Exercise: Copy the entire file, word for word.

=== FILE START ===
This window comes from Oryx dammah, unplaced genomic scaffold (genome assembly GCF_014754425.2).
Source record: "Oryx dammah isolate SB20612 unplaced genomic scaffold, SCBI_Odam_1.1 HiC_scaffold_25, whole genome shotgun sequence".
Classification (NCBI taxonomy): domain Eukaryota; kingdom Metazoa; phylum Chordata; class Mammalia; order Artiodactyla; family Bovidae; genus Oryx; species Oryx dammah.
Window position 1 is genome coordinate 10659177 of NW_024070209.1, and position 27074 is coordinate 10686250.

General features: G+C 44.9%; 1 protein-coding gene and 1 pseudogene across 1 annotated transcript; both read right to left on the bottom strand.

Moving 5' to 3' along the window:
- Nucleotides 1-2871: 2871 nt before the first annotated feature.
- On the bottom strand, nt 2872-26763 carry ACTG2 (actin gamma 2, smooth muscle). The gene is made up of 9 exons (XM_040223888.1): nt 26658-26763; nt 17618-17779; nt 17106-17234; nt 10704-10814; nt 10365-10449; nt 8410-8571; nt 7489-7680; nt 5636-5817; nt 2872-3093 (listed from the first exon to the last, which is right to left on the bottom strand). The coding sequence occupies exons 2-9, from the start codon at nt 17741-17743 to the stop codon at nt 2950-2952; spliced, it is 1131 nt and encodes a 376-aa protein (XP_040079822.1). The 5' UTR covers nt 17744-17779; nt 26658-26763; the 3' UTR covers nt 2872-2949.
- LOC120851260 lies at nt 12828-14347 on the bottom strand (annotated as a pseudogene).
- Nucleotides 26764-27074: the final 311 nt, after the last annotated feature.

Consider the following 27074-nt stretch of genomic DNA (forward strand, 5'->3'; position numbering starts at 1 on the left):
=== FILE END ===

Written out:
This window comes from Oryx dammah, unplaced genomic scaffold (genome assembly GCF_014754425.2).
Source record: "Oryx dammah isolate SB20612 unplaced genomic scaffold, SCBI_Odam_1.1 HiC_scaffold_25, whole genome shotgun sequence".
Classification (NCBI taxonomy): domain Eukaryota; kingdom Metazoa; phylum Chordata; class Mammalia; order Artiodactyla; family Bovidae; genus Oryx; species Oryx dammah.
Window position 1 is genome coordinate 10659177 of NW_024070209.1, and position 27074 is coordinate 10686250.

General features: G+C 44.9%; 1 protein-coding gene and 1 pseudogene across 1 annotated transcript; both read right to left on the bottom strand.

Moving 5' to 3' along the window:
- Nucleotides 1-2871: 2871 nt before the first annotated feature.
- On the bottom strand, nt 2872-26763 carry ACTG2 (actin gamma 2, smooth muscle). The gene is made up of 9 exons (XM_040223888.1): nt 26658-26763; nt 17618-17779; nt 17106-17234; nt 10704-10814; nt 10365-10449; nt 8410-8571; nt 7489-7680; nt 5636-5817; nt 2872-3093 (listed from the first exon to the last, which is right to left on the bottom strand). The coding sequence occupies exons 2-9, from the start codon at nt 17741-17743 to the stop codon at nt 2950-2952; spliced, it is 1131 nt and encodes a 376-aa protein (XP_040079822.1). The 5' UTR covers nt 17744-17779; nt 26658-26763; the 3' UTR covers nt 2872-2949.
- LOC120851260 lies at nt 12828-14347 on the bottom strand (annotated as a pseudogene).
- Nucleotides 26764-27074: the final 311 nt, after the last annotated feature.

Consider the following 27074-nt stretch of genomic DNA (forward strand, 5'->3'; position numbering starts at 1 on the left):